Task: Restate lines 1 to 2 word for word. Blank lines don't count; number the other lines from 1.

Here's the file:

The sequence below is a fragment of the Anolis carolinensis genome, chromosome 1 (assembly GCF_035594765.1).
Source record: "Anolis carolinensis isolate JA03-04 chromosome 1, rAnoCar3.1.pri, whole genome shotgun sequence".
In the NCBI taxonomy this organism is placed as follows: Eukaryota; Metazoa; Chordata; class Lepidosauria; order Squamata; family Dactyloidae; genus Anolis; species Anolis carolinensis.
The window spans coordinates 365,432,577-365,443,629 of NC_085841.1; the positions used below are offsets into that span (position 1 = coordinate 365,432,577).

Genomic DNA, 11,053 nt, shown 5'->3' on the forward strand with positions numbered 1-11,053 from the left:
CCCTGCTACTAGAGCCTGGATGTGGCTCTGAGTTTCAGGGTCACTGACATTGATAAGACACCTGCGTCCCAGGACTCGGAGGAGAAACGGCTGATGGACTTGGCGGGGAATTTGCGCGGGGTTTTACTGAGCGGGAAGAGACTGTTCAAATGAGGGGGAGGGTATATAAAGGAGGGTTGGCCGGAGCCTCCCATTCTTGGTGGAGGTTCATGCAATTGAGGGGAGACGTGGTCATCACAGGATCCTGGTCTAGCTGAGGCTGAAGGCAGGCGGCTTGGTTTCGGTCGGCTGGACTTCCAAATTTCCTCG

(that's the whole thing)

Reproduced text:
The sequence below is a fragment of the Anolis carolinensis genome, chromosome 1 (assembly GCF_035594765.1).
Source record: "Anolis carolinensis isolate JA03-04 chromosome 1, rAnoCar3.1.pri, whole genome shotgun sequence".